Introduction to Creative Writing

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Literary Studies > Introduction to Creative Writing

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Unit Summary[edit]

  • Course code: LS 375CR
  • Suggested Prerequisites:
    • No Prerequisites, however a desire to write is recommended!
  • Time investment:
  • Assessment suggestions: In this course, students could submit a piece each week from a variety of genres. Students will also be encouraged to read a variety of writers and write reviews of them
  • Faculty: Arts
  • School: School:Language and Literature
  • Department: Topic:Literary Studies
  • Stream Creative Writing
  • Level:

Content summary[edit]

Intended outcome[edit]

The aims of the module are to engage with and develop an understanding of contemporary and traditional texts, including their formal and ideological character and the impact they have had on audience and culture. Such an understanding should be developed alongside an appreciation of the methods for the research and creation of a text, and thus enable the student to produce a substantial and informed portfolio of critical and creative writing. Writing should be studied in the context that produces it and the need it fulfills.

Unit materials[edit]

  • Study guide:

Texts[edit]

Texts are required on a week by week basis. Most content is available online, however, it is recommended that a public library is used to obtain the materials required for this course.

Lessons[edit]

This course is designed to teach students what stimulate the creative process as they create their own pieces of creative writing. It is recommended that students use Rhetoric and Composition as a guide to review and improve technical aspects of their writing.

Assignments[edit]

Assignments are described below in the week by week syllabus.

Week one[edit]

  • Read Allen Ginsberg's America and write a short review (500 words).
  • Rewrite or reimagine the opening to be submitted (on the course talk page) for discussion in relation to this text.

Week two[edit]

  • Read T.S. Eliot's The Love Song of J. Alfred Prufrock and write a short review (500 words).
  • Submit one poem of your own devising and consider how it contrasts with Prufrock.
    • Further information on T. S. Eliot can be found in the T. S. Eliot course.

Week three[edit]

  • Read Angela Carter's The Passion of New Eve and write a short review (500 words).
  • Submit a short introduction to postmodernism, researched independently, or a short piece of creative writing exploring the themes and/or techniques of postmodern theory.

Week four[edit]

  • Read Salman Rushdie's The Satanic Verses and explore the controversy that surrounded it.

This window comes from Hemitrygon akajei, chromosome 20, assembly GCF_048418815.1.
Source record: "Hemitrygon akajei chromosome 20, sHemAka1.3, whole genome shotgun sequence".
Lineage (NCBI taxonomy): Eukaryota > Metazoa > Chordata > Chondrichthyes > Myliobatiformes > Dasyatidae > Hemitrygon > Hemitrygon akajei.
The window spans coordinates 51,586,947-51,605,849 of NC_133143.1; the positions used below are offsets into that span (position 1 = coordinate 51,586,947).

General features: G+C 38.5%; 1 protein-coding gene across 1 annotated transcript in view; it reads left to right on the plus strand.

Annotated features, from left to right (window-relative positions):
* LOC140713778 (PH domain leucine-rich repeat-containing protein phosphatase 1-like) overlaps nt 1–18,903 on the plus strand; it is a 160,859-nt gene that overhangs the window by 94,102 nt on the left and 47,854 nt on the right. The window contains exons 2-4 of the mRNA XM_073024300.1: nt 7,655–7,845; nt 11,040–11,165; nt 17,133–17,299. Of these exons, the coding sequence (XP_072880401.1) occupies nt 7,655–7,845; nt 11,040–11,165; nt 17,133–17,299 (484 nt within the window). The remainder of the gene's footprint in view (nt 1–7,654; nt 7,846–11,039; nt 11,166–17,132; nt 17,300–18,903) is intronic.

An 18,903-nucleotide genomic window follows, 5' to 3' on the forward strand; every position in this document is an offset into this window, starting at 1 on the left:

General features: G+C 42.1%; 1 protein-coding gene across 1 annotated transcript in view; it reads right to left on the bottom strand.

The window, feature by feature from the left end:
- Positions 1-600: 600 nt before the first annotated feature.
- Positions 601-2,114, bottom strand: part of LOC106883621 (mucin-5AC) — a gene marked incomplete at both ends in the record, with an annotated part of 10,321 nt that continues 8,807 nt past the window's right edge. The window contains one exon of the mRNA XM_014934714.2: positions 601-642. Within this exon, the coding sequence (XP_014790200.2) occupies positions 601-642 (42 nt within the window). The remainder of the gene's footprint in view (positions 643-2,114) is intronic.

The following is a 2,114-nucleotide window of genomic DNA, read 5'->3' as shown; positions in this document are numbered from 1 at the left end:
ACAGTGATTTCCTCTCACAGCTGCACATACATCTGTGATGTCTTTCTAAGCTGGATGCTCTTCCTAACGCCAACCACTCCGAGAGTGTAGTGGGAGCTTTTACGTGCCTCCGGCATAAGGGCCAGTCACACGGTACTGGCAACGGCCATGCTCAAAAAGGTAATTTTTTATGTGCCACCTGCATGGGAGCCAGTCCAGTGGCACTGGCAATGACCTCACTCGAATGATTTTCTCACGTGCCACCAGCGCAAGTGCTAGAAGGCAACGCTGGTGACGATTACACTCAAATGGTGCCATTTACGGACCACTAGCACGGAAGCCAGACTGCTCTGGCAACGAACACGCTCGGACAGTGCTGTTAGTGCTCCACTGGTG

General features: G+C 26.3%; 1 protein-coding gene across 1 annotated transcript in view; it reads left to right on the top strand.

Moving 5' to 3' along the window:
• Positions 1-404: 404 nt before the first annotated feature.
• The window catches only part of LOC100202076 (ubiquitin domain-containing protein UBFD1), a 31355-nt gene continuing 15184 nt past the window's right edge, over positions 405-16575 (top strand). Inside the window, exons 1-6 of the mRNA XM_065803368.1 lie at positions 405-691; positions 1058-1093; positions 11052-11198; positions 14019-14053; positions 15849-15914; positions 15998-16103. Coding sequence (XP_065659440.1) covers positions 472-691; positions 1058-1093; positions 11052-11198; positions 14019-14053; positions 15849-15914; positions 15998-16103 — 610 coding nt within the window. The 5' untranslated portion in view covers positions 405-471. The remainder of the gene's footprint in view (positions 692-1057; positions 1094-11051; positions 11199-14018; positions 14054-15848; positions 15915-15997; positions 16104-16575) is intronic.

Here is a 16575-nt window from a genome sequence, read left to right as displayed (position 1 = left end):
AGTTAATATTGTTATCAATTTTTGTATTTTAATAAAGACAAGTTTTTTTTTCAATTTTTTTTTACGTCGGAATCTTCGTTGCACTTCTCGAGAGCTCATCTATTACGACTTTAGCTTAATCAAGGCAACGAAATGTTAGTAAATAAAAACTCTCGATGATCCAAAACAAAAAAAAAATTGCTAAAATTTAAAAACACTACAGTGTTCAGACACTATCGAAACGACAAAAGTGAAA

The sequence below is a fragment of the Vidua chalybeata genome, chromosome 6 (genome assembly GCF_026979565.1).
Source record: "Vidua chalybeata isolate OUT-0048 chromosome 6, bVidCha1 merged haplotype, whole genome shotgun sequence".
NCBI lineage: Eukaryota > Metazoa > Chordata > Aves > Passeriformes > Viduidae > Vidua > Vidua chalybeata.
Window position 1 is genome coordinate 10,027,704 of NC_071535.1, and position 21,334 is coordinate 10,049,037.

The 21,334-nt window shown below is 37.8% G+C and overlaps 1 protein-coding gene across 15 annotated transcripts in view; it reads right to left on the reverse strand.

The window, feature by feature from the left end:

• Submit an essay/article on what you understand of postcolonialism and/or the social climate in which Rushdie's novel was written and received. Alternatively, consider the relationship between creative writing and the market(s) it reaches.

Week five[edit]

  • Read Jeff Noon's Vurt and watch Pulp Fiction. Consider the use of non-linear narrative, unreliable narrator, drug-use, crime, violence, sexuality, loss and desire.
  • Submit for discussion a short extract of writing influenced by both or either of these texts, in any genre or style, or a detailed plan of a longer work (e.g. a novel or film), including motifs, structure and characters, which reflects the formal elements of either text.

Week six[edit]

  • Watch Legend (Ultimate Edition)/Director's Cut and read Book 1 of The Faerie Queene. Consider the use of traditional storytelling techniques in comparison to contemporary texts.
  • Prepare EITHER: a short analysis of the film, its structure, its characterisation and the effect of these upon the audience; a comparison of the film and poem for discussion amongst your peers; OR an argued consideration of whether a text like The Faerie Queene could/should be written now and what implications this has or would have on modern literature.

Week seven[edit]

  • Read Hunter S. Thompson's Fear and Loathing in Las Vegas and research the theory behind Gonzo journalism
  • Submit a piece on the subject of autobiography, Gonzo journalism and/or truth and its un/importance in contemporary literature.

Week eight[edit]

  • Read Confessions of an English Opium-Eater and watch Trainspotting. Consider it in comparison to Fear and Loathing in Las Vegas.
  • EITHER write a comparison of the three texts and they way they present reality, truth, addiction, perspective or any other theme you consider appropriate; OR rewrite one scene or section from either Confessions or Trainspotting, to adapt it for another audience or genre.

Week nine[edit]

  • Read Book 1 of The Illuminatus! Trilogy.
  • Write a short review (500 words).
  • Submit EITHER: a verse rewrite of one chapter; a piece on the use of comedy and generic convention in the text; OR a comparison between this text and any other on the module.

Week ten[edit]

  • Plan and create a piece of prose, poetry, journalism, scriptwriting or other writing-for-purpose, with a short commentary on your intentions for the text.
  • Submit the plan, text and commentary for group discussion, considering the other texts you have encountered on the programme and their literary and cultural impact.